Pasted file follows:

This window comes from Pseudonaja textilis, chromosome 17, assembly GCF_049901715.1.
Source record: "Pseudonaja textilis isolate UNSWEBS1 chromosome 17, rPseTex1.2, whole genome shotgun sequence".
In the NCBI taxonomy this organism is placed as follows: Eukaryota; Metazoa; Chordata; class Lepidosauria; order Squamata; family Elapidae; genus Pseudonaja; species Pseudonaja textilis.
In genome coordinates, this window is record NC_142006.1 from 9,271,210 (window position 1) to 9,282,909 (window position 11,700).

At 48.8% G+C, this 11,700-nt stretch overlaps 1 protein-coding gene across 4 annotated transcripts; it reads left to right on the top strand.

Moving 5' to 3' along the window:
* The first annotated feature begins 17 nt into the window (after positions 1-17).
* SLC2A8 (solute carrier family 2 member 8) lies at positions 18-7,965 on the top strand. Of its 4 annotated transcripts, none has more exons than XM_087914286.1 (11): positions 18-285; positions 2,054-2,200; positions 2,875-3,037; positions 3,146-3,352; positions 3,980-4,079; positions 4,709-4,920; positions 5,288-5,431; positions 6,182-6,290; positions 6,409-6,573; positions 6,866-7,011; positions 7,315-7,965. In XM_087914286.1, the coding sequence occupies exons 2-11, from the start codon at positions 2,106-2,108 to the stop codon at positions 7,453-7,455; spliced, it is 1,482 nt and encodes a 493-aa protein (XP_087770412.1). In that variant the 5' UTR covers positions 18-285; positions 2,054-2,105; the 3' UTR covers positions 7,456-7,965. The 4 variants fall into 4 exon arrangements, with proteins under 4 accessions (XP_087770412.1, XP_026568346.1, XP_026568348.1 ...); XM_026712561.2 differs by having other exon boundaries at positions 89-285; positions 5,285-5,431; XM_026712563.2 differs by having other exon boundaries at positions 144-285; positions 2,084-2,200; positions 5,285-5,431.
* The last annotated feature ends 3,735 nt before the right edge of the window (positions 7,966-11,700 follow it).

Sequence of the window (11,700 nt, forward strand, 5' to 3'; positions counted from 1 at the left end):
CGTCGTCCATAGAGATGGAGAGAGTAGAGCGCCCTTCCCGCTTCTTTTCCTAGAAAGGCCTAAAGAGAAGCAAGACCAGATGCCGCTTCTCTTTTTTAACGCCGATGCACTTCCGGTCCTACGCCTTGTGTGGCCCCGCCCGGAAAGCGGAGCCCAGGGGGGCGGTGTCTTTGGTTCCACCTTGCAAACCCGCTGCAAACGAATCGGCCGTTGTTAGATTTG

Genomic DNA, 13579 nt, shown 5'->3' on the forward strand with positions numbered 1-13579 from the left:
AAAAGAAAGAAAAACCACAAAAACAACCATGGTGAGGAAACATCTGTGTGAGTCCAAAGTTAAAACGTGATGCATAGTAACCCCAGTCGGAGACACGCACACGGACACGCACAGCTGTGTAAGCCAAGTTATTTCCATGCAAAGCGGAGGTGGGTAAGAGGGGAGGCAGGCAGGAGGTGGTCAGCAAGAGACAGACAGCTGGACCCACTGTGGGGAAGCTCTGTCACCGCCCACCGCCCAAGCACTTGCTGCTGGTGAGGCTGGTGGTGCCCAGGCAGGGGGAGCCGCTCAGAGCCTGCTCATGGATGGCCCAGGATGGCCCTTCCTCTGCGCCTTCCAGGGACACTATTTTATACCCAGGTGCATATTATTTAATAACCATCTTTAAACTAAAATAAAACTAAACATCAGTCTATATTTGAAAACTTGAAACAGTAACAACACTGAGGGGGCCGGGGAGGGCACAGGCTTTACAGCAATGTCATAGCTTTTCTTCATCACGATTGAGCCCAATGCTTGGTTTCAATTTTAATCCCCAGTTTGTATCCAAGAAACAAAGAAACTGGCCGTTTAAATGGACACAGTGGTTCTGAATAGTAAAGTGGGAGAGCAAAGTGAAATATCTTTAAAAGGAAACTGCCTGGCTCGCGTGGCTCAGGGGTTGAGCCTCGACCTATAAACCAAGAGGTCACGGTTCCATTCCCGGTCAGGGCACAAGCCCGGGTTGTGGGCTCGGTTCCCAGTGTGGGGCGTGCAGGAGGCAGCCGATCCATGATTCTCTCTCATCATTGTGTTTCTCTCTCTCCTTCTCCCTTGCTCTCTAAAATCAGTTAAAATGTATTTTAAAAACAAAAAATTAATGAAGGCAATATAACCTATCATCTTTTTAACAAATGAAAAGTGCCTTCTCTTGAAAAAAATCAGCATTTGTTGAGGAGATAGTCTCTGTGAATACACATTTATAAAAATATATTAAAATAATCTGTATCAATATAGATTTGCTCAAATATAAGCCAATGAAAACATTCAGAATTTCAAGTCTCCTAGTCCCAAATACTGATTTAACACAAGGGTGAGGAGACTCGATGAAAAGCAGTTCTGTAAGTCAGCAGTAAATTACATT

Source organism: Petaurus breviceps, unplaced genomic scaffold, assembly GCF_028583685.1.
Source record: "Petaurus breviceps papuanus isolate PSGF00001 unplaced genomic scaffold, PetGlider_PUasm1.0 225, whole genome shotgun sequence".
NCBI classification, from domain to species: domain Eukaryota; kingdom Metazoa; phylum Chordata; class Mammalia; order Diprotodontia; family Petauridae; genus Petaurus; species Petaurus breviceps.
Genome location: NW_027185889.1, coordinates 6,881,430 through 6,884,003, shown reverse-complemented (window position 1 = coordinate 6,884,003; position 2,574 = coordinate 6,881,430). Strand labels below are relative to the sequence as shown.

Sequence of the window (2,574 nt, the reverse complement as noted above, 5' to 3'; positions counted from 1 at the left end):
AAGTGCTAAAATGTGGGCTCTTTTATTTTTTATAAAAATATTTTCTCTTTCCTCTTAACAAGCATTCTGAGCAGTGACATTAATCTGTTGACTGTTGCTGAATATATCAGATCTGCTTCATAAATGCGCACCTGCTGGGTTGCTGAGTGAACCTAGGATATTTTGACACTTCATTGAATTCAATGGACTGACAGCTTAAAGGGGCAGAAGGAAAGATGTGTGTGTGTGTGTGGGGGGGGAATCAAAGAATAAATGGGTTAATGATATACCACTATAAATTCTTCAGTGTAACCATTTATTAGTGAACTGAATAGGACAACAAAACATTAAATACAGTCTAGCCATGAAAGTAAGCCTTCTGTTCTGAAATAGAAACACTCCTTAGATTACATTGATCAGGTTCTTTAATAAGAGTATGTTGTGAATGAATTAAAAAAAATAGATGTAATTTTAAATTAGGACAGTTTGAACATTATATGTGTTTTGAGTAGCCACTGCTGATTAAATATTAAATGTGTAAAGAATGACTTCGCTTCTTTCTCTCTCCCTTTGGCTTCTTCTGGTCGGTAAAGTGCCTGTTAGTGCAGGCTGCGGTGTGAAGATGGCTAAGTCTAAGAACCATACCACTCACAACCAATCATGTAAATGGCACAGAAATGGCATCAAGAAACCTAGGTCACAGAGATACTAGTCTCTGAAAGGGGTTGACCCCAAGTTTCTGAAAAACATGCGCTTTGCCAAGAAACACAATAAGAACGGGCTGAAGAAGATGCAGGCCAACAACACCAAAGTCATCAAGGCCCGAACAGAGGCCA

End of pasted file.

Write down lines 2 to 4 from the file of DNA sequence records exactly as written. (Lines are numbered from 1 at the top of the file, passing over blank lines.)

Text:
Source record: "Pseudonaja textilis isolate UNSWEBS1 chromosome 17, rPseTex1.2, whole genome shotgun sequence".
In the NCBI taxonomy this organism is placed as follows: Eukaryota; Metazoa; Chordata; class Lepidosauria; order Squamata; family Elapidae; genus Pseudonaja; species Pseudonaja textilis.
In genome coordinates, this window is record NC_142006.1 from 9,271,210 (window position 1) to 9,282,909 (window position 11,700).